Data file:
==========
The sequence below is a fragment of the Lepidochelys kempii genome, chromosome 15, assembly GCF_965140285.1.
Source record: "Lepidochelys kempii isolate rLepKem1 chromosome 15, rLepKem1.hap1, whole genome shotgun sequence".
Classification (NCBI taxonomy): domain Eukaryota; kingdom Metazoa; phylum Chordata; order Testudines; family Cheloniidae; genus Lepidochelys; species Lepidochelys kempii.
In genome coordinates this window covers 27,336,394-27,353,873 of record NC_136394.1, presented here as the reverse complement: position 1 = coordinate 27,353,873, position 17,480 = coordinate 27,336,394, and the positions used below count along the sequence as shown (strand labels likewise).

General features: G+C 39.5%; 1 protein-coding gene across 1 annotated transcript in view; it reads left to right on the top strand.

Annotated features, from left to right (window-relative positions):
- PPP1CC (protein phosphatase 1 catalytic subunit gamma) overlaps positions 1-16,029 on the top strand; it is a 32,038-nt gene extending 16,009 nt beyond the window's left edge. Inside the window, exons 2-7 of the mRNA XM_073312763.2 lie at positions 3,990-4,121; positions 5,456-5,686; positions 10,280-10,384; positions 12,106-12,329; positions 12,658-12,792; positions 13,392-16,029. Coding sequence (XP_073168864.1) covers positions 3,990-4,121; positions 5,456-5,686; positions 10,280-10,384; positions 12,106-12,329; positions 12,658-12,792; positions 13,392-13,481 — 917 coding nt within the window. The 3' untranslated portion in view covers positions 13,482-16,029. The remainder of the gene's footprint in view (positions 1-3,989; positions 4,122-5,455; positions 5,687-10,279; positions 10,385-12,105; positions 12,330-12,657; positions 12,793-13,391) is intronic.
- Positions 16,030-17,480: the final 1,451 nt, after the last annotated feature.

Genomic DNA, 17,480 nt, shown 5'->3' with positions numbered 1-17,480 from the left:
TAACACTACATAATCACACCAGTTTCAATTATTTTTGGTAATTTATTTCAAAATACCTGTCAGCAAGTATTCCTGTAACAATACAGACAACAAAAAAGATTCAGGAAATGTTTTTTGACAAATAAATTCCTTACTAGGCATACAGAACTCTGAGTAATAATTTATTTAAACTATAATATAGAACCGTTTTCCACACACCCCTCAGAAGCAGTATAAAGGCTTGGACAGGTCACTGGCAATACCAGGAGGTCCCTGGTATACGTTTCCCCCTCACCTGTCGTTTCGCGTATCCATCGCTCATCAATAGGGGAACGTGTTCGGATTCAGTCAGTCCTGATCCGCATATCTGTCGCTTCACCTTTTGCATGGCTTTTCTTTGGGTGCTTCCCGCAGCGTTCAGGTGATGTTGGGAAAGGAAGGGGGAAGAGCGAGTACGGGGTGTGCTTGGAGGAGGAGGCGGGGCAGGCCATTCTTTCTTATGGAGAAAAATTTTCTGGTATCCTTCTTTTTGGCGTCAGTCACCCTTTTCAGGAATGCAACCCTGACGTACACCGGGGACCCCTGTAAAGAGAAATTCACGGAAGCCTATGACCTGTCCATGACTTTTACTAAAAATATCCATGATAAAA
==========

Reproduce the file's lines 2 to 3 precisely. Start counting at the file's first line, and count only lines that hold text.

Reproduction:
Source record: "Lepidochelys kempii isolate rLepKem1 chromosome 15, rLepKem1.hap1, whole genome shotgun sequence".
Classification (NCBI taxonomy): domain Eukaryota; kingdom Metazoa; phylum Chordata; order Testudines; family Cheloniidae; genus Lepidochelys; species Lepidochelys kempii.